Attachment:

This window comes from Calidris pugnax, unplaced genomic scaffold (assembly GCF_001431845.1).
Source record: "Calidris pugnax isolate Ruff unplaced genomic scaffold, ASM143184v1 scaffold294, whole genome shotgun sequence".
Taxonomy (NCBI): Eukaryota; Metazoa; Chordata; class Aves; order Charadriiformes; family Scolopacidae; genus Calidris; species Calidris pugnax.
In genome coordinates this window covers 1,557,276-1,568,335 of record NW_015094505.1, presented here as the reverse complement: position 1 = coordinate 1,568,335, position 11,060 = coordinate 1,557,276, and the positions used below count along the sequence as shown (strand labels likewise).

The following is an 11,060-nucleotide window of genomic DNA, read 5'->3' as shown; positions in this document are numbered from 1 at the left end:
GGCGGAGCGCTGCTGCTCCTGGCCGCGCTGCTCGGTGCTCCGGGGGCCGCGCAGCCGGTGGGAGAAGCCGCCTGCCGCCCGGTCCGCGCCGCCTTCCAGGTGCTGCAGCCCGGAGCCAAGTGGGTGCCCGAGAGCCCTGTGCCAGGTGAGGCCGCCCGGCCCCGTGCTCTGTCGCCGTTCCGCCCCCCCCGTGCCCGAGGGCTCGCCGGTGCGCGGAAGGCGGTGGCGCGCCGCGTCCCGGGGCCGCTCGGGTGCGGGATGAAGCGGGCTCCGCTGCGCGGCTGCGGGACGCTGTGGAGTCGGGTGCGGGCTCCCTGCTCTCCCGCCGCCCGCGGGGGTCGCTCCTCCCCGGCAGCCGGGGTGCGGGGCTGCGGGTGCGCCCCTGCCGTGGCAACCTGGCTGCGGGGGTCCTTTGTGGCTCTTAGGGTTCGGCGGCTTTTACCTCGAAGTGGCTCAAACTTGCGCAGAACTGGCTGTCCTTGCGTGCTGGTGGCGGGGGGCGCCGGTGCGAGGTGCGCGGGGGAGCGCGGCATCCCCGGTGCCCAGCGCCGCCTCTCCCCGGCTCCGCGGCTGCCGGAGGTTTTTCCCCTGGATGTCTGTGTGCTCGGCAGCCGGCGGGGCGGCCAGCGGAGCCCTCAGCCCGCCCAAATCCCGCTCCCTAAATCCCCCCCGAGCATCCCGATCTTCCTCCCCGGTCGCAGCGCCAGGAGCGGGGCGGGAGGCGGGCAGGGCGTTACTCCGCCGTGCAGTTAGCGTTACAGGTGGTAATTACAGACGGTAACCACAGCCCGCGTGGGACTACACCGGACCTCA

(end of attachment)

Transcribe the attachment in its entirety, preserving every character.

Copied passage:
This window comes from Calidris pugnax, unplaced genomic scaffold (assembly GCF_001431845.1).
Source record: "Calidris pugnax isolate Ruff unplaced genomic scaffold, ASM143184v1 scaffold294, whole genome shotgun sequence".
Taxonomy (NCBI): Eukaryota; Metazoa; Chordata; class Aves; order Charadriiformes; family Scolopacidae; genus Calidris; species Calidris pugnax.
In genome coordinates this window covers 1,557,276-1,568,335 of record NW_015094505.1, presented here as the reverse complement: position 1 = coordinate 1,568,335, position 11,060 = coordinate 1,557,276, and the positions used below count along the sequence as shown (strand labels likewise).

The following is an 11,060-nucleotide window of genomic DNA, read 5'->3' as shown; positions in this document are numbered from 1 at the left end:
GGCGGAGCGCTGCTGCTCCTGGCCGCGCTGCTCGGTGCTCCGGGGGCCGCGCAGCCGGTGGGAGAAGCCGCCTGCCGCCCGGTCCGCGCCGCCTTCCAGGTGCTGCAGCCCGGAGCCAAGTGGGTGCCCGAGAGCCCTGTGCCAGGTGAGGCCGCCCGGCCCCGTGCTCTGTCGCCGTTCCGCCCCCCCCGTGCCCGAGGGCTCGCCGGTGCGCGGAAGGCGGTGGCGCGCCGCGTCCCGGGGCCGCTCGGGTGCGGGATGAAGCGGGCTCCGCTGCGCGGCTGCGGGACGCTGTGGAGTCGGGTGCGGGCTCCCTGCTCTCCCGCCGCCCGCGGGGGTCGCTCCTCCCCGGCAGCCGGGGTGCGGGGCTGCGGGTGCGCCCCTGCCGTGGCAACCTGGCTGCGGGGGTCCTTTGTGGCTCTTAGGGTTCGGCGGCTTTTACCTCGAAGTGGCTCAAACTTGCGCAGAACTGGCTGTCCTTGCGTGCTGGTGGCGGGGGGCGCCGGTGCGAGGTGCGCGGGGGAGCGCGGCATCCCCGGTGCCCAGCGCCGCCTCTCCCCGGCTCCGCGGCTGCCGGAGGTTTTTCCCCTGGATGTCTGTGTGCTCGGCAGCCGGCGGGGCGGCCAGCGGAGCCCTCAGCCCGCCCAAATCCCGCTCCCTAAATCCCCCCCGAGCATCCCGATCTTCCTCCCCGGTCGCAGCGCCAGGAGCGGGGCGGGAGGCGGGCAGGGCGTTACTCCGCCGTGCAGTTAGCGTTACAGGTGGTAATTACAGACGGTAACCACAGCCCGCGTGGGACTACACCGGACCTCA